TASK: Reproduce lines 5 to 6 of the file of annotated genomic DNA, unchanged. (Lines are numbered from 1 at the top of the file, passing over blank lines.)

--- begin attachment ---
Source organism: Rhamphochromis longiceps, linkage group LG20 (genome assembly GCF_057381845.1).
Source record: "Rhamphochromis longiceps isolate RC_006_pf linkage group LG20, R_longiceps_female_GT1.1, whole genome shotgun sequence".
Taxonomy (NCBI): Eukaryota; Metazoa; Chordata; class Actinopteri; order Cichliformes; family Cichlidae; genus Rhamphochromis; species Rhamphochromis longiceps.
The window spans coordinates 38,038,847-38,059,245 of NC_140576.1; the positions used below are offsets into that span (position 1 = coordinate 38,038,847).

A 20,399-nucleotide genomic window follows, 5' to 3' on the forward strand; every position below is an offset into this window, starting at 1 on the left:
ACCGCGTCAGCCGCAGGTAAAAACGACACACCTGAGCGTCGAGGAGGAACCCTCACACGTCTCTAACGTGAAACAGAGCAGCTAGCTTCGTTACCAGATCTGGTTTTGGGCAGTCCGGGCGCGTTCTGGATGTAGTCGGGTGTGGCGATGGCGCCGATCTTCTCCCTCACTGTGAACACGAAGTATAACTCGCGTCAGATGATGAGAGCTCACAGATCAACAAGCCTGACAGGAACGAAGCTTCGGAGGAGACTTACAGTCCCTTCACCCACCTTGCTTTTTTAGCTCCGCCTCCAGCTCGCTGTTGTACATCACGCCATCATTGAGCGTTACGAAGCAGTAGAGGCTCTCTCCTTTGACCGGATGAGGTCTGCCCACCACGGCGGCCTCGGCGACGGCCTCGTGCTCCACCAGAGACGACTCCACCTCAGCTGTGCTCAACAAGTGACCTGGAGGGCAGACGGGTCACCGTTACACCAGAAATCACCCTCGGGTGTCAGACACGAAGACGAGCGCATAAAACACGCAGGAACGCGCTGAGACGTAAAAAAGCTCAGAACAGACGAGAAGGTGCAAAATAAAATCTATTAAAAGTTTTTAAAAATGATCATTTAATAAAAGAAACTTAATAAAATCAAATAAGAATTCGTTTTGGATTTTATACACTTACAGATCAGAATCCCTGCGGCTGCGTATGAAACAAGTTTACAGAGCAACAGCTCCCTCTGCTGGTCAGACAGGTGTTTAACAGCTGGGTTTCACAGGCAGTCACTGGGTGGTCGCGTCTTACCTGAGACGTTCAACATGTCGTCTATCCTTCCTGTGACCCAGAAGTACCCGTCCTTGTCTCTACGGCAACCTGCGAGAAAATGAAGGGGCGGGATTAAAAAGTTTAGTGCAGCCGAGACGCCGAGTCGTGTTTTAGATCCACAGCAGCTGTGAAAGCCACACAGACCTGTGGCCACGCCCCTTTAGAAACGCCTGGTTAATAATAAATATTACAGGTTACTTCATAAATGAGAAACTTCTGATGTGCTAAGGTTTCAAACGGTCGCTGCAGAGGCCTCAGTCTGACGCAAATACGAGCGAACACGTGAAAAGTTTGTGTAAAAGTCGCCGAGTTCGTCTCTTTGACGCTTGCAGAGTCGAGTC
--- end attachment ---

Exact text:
A 20,399-nucleotide genomic window follows, 5' to 3' on the forward strand; every position below is an offset into this window, starting at 1 on the left:
ACCGCGTCAGCCGCAGGTAAAAACGACACACCTGAGCGTCGAGGAGGAACCCTCACACGTCTCTAACGTGAAACAGAGCAGCTAGCTTCGTTACCAGATCTGGTTTTGGGCAGTCCGGGCGCGTTCTGGATGTAGTCGGGTGTGGCGATGGCGCCGATCTTCTCCCTCACTGTGAACACGAAGTATAACTCGCGTCAGATGATGAGAGCTCACAGATCAACAAGCCTGACAGGAACGAAGCTTCGGAGGAGACTTACAGTCCCTTCACCCACCTTGCTTTTTTAGCTCCGCCTCCAGCTCGCTGTTGTACATCACGCCATCATTGAGCGTTACGAAGCAGTAGAGGCTCTCTCCTTTGACCGGATGAGGTCTGCCCACCACGGCGGCCTCGGCGACGGCCTCGTGCTCCACCAGAGACGACTCCACCTCAGCTGTGCTCAACAAGTGACCTGGAGGGCAGACGGGTCACCGTTACACCAGAAATCACCCTCGGGTGTCAGACACGAAGACGAGCGCATAAAACACGCAGGAACGCGCTGAGACGTAAAAAAGCTCAGAACAGACGAGAAGGTGCAAAATAAAATCTATTAAAAGTTTTTAAAAATGATCATTTAATAAAAGAAACTTAATAAAATCAAATAAGAATTCGTTTTGGATTTTATACACTTACAGATCAGAATCCCTGCGGCTGCGTATGAAACAAGTTTACAGAGCAACAGCTCCCTCTGCTGGTCAGACAGGTGTTTAACAGCTGGGTTTCACAGGCAGTCACTGGGTGGTCGCGTCTTACCTGAGACGTTCAACATGTCGTCTATCCTTCCTGTGACCCAGAAGTACCCGTCCTTGTCTCTACGGCAACCTGCGAGAAAATGAAGGGGCGGGATTAAAAAGTTTAGTGCAGCCGAGACGCCGAGTCGTGTTTTAGATCCACAGCAGCTGTGAAAGCCACACAGACCTGTGGCCACGCCCCTTTAGAAACGCCTGGTTAATAATAAATATTACAGGTTACTTCATAAATGAGAAACTTCTGATGTGCTAAGGTTTCAAACGGTCGCTGCAGAGGCCTCAGTCTGACGCAAATACGAGCGAACACGTGAAAAGTTTGTGTAAAAGTCGCCGAGTTCGTCTCTTTGACGCTTGCAGAGTCGAGTC